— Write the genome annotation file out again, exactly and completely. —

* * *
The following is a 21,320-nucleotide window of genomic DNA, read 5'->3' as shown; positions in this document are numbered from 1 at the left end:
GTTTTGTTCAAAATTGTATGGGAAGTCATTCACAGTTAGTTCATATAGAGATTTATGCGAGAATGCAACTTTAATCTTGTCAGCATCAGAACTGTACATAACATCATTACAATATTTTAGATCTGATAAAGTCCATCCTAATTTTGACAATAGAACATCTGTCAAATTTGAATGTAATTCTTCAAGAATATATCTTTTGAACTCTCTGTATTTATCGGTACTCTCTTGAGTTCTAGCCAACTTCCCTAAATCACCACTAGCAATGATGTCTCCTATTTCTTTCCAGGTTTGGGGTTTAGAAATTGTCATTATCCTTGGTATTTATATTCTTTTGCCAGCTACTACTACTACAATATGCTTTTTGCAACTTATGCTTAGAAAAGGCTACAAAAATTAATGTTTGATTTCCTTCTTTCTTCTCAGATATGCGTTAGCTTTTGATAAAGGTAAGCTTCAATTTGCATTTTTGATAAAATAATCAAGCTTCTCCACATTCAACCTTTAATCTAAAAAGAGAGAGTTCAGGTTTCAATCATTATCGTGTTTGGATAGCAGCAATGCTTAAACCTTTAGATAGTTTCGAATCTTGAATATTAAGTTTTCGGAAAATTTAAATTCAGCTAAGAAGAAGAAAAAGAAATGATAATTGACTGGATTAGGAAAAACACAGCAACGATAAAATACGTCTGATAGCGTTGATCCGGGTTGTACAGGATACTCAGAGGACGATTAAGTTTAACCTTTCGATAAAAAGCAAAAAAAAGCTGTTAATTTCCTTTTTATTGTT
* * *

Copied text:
The following is a 21,320-nucleotide window of genomic DNA, read 5'->3' as shown; positions in this document are numbered from 1 at the left end:
GTTTTGTTCAAAATTGTATGGGAAGTCATTCACAGTTAGTTCATATAGAGATTTATGCGAGAATGCAACTTTAATCTTGTCAGCATCAGAACTGTACATAACATCATTACAATATTTTAGATCTGATAAAGTCCATCCTAATTTTGACAATAGAACATCTGTCAAATTTGAATGTAATTCTTCAAGAATATATCTTTTGAACTCTCTGTATTTATCGGTACTCTCTTGAGTTCTAGCCAACTTCCCTAAATCACCACTAGCAATGATGTCTCCTATTTCTTTCCAGGTTTGGGGTTTAGAAATTGTCATTATCCTTGGTATTTATATTCTTTTGCCAGCTACTACTACTACAATATGCTTTTTGCAACTTATGCTTAGAAAAGGCTACAAAAATTAATGTTTGATTTCCTTCTTTCTTCTCAGATATGCGTTAGCTTTTGATAAAGGTAAGCTTCAATTTGCATTTTTGATAAAATAATCAAGCTTCTCCACATTCAACCTTTAATCTAAAAAGAGAGAGTTCAGGTTTCAATCATTATCGTGTTTGGATAGCAGCAATGCTTAAACCTTTAGATAGTTTCGAATCTTGAATATTAAGTTTTCGGAAAATTTAAATTCAGCTAAGAAGAAGAAAAAGAAATGATAATTGACTGGATTAGGAAAAACACAGCAACGATAAAATACGTCTGATAGCGTTGATCCGGGTTGTACAGGATACTCAGAGGACGATTAAGTTTAACCTTTCGATAAAAAGCAAAAAAAAGCTGTTAATTTCCTTTTTATTGTT